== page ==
When I decided to dedicate a few hours a week to sharing some insights on the energy world at large, I told myself that I would try to post about a different topic each week - at least for the first few months, before I covered the basics of all of major components of the energy world and started explaining how they fit together. But with respect to the current climate situation in America today, that cannot be the case this week. Right now the most important story is the drought, and most people are still missing it. Crop projections should continue to worsen until harvest, and agricultural commodities of all stripes are going to end up far more expensive once the dust settles.
The worst U.S. drought since the dust bowl.
This is the Dust Bowl of 2012, that was clear by mid-July. The full impact of the drought hasn't unfolded yet, but that doesn't change the magnitude of this event. I first attempted to publish an article on the drought the weekend of July 20-22. I succeeded in publishing an article a week later - with a few hastily updated statistics and a heavier tie-in to ethanol.
But as the situation in the Midwest has gotten increasingly dire, discussion concerning the drought has consistently held a tone of dismissal, with many Seeking Alpha contributors treating this extraordinary climate event as though it were some form of media hype. Many of the published articles are rife with warnings of market corrections and whispers of possible rainfall. The media has also been slow to react and far less concerned than an event of this magnitude warrants. This is akin to dismissing the earthquake/tsunami that hit Fukushima last year as "just another earthquake in Japan."
So only four articles into my new hobby I've chosen to re-address something that I had treated last week. I apologize to those that have already encountered the brief summary I previously offered.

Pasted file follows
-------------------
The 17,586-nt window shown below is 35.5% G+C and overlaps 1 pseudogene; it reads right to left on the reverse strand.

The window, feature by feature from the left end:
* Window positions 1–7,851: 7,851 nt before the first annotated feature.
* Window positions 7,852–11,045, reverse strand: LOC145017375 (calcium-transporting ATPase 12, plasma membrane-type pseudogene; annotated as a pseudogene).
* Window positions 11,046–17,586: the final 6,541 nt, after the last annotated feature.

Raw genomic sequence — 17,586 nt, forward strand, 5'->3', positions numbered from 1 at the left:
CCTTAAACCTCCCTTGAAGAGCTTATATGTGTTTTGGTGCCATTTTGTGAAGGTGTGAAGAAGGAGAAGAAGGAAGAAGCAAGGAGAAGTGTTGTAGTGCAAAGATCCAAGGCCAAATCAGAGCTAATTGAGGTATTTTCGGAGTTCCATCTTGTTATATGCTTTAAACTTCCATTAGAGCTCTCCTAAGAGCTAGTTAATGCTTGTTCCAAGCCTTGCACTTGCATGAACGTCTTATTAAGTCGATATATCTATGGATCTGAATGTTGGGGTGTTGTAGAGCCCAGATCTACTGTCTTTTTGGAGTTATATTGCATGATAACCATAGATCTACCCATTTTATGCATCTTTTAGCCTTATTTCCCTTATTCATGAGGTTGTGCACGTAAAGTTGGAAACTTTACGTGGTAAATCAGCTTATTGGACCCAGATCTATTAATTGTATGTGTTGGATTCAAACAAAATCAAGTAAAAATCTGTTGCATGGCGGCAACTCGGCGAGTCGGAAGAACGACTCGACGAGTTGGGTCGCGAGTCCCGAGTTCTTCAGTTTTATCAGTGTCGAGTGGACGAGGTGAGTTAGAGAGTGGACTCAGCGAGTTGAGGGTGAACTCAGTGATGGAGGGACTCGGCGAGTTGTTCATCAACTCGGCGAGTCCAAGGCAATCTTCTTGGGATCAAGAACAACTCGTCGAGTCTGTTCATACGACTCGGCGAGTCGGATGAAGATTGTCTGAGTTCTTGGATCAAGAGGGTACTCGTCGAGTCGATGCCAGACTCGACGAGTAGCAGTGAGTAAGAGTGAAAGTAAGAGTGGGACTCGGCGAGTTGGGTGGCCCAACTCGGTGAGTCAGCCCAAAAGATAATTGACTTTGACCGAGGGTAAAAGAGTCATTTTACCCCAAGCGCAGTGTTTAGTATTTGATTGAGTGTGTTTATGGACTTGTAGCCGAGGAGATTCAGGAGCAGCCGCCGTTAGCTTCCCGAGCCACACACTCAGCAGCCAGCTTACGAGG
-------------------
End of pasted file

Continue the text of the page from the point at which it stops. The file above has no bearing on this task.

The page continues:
The big problem that most analysts are having with understanding the magnitude of the crisis is the extreme rapidity with which it occurred. The following map is taken from the U.S. Drought Monitor's May 31 report:
As you can see, at the start of June there was a drought in the Rockies and the Southwest, but no drought and little abnormal dryness in the corn belt or the breadbasket. The crop reports at the time projected record yields for 2012.
June news was dominated by the health care brouhaha and the record heat wave - and of course the ever-present crisis in Europe. The news showed a few shots of dry corn in early July and then there was an evil nut-job in Colorado who showed us all that we still can be shocked by horror in the real world, and then the Olympics started ramping up…
In the end, this just hasn't taken hold in the media, and it therefore just doesn't feel like a big deal. Besides, it's only been two months! Worst case is the corn belt is shy around 10 inches of rain. Right?
This is the map from the current Drought Monitor report:
It's clear that things have changed, and have changed quickly. There are now 1,452 counties in America that have been designated as disaster areas due to drought - a list that encompasses more than half the counties in America, a list that grew by 218 counties just last week.
For corn (NYSEARCA:CORN) specifically, I produced the following table (you can check my last article to compare a similar data set last week), specifically to track the impact on corn. The 20 states listed here are responsible for ~94% of the total corn production in America:
% of the total 2011 U.S. corn for grain production
% of the state suffering drought conditions:
% of state suffering severe drought conditions
% of state suffering EXTREME drought
% of state suffering EXTRA-ORDINARY drought
If you assume that the corn growth is evenly distributed throughout the states, you can get a rough estimate of the percentage of the corn that is suffering under the varying drought levels in America. As of this most recent report: 78.9% of the nation's corn crop is suffering under drought or worse; 68.9% is under severe drought or worse; 40.7% is under extreme drought or worse, and 4.8% is under extraordinary drought.
Technically, this analysis is not valid, because the corn crop is not spread evenly over each state. (A more thorough state-by-state analysis should show far greater exposure to drought then this simplified methodology expresses.)
For a better understanding of how quickly this "flash drought" has taken hold, the following data was obtained using this same data set and the same assumptions over the last six weeks.